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Sun safety in state schools procedure

Version number 1.0 | Version effective 24 January 2022
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Sun safety in state schools procedure

Audience

All state schools

Purpose

This procedure outlines how each state school will develop and implement its own comprehensive school-based sun safety policy.

Overview

Queensland state schools play an important role in educating students about, and promoting the importance of, sun safe practices. Principals and staff have a duty of care to do what is reasonably practical to protect students and staff from the harmful effects of the sun caused by high ultraviolet radiation (UVR) exposure.

Queensland state schools aim to minimise staff and student exposure to UVR through the development and implementation of their own school-based sun safety policy, which includes a range of sun-safe strategies and addresses workplace health and safety requirements.

In Queensland, the UV Index is typically at damaging levels (that is usually above 3) during school hours all year. Reducing students’ sun exposure is the most effective way of reducing their risk of developing skin cancer later in life.

Responsibilities

Students

Are required to:

  • wear protective clothing, including appropriate hats, when outdoors during the school day and school-related activities. Note: sun-safe hats are the preferred hat option.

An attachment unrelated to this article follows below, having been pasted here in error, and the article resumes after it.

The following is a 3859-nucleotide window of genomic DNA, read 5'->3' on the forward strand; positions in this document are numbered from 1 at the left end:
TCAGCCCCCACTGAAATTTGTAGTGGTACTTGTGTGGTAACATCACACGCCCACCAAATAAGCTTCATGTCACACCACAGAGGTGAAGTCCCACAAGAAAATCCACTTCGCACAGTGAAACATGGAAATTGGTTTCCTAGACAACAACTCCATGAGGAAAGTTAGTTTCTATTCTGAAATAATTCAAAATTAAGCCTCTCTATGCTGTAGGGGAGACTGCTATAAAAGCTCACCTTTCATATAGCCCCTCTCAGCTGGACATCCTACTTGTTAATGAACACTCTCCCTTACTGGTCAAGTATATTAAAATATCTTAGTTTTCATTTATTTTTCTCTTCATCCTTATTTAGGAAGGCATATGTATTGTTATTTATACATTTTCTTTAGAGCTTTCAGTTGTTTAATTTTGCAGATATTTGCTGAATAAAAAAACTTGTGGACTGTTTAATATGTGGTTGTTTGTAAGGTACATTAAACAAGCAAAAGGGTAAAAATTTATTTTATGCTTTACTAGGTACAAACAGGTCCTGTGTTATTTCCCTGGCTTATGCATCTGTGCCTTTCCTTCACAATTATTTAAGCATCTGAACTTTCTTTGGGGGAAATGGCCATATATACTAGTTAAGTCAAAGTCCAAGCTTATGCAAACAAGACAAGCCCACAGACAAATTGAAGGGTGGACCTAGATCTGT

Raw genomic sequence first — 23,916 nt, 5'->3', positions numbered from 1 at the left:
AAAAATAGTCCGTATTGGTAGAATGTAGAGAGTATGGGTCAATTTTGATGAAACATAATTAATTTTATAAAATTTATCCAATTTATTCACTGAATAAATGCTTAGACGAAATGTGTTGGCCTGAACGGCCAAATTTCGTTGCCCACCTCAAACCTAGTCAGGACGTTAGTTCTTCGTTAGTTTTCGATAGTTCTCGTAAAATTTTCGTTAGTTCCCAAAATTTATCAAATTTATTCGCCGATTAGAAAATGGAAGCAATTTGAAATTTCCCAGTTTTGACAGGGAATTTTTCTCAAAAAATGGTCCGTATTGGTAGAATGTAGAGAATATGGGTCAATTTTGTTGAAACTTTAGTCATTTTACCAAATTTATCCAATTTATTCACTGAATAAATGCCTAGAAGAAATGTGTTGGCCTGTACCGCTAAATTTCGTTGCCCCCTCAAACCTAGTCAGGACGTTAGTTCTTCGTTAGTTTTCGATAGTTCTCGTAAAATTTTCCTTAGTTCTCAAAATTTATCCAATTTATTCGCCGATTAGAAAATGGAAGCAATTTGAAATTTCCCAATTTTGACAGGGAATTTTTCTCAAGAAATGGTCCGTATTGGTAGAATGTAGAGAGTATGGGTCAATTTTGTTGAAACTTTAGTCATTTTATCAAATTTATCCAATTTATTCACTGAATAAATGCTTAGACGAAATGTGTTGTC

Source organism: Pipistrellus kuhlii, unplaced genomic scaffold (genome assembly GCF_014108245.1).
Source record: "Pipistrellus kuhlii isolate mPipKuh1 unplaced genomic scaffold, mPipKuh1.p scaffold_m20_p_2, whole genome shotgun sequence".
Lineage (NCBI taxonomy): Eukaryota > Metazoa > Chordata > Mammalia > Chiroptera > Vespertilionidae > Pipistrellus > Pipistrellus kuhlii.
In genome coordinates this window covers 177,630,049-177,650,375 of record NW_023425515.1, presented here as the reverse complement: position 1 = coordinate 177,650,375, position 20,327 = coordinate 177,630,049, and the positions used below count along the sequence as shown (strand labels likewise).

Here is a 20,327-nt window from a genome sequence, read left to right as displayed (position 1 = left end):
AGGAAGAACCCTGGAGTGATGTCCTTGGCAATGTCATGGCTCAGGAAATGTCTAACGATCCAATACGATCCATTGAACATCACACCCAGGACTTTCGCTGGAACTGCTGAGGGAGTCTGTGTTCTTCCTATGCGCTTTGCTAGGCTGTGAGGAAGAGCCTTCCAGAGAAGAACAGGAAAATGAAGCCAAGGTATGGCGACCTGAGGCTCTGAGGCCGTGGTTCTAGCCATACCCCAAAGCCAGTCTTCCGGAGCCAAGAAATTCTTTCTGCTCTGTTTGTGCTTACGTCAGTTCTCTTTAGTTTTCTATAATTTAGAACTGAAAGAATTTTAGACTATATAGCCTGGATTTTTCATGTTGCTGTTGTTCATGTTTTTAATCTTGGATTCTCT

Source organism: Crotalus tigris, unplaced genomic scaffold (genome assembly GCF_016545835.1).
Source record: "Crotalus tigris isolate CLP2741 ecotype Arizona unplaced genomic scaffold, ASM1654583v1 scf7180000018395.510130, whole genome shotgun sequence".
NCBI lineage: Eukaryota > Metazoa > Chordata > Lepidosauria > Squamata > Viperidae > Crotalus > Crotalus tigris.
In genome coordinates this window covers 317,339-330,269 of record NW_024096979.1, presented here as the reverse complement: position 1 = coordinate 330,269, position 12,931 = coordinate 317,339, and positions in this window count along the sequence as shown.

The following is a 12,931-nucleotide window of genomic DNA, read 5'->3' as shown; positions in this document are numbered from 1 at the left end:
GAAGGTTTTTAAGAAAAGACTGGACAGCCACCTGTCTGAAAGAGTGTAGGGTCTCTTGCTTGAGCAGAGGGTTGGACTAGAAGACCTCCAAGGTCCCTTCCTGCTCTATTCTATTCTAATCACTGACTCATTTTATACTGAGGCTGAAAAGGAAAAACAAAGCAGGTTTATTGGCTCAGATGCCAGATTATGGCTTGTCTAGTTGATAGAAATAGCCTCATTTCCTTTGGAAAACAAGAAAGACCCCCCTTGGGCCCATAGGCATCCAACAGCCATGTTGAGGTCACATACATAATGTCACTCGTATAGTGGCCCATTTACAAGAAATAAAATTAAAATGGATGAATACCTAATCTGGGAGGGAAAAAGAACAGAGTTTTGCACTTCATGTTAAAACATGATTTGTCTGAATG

• wear swim shirts/rash vests during all water-based activities at outdoor venues, except during their race/s at competitions and carnivals.

Principal (or delegate)

Is required to:

  • supply an SPF 30 or higher broad-spectrum, water-resistant sunscreen for students to use on uncovered areas of the skin, such as the face and the back of the hands, for all outdoor activities.
  • develop, in consultation with the school community and with consideration for the Guidelines for developing a school sun safety policy, a comprehensive school-based sun safety policy.
  • make the school’s sun safety policy publicly available on the school’s website.
  • implement the sun safety policy strategies during school and school-related activities.
  • review the sun safety policy annually, and update as necessary.
  • consider sun safe options from the School uniform Standing Offer Arrangement (DoE employees only) when determining or reviewing school uniform designs.

Parents and Citizens’ Associations (P&C)

Are required to:

  • consider sun protection in relation to P&C activities and events held outdoors.

Process

Flowchart for process of Sun safety in state schools 1. Develop a sun safety policy 2. Communicate, implement and monitor the sun safety 3. Review the sun safety policy

Image 1 : Flowchart for process of Sun safety in state schools

* Consultation with the whole school community should occur throughout each stage.

1. Develop a sun safety policy

Principal (or delegate)

  • Develops a comprehensive school-based sun safety policy using the exemplar sun safety policy. A comprehensive sun safety policy addresses a broad range of strategies to minimise the risks associated with UVR exposure.
  • Refers to the Guidelines for developing a school sun safety policy for a list of considerations and questions that could assist with the development of the school policy.
  • Ensures the school’s sun safety policy includes the following strategies and information:
    • Clothing requirements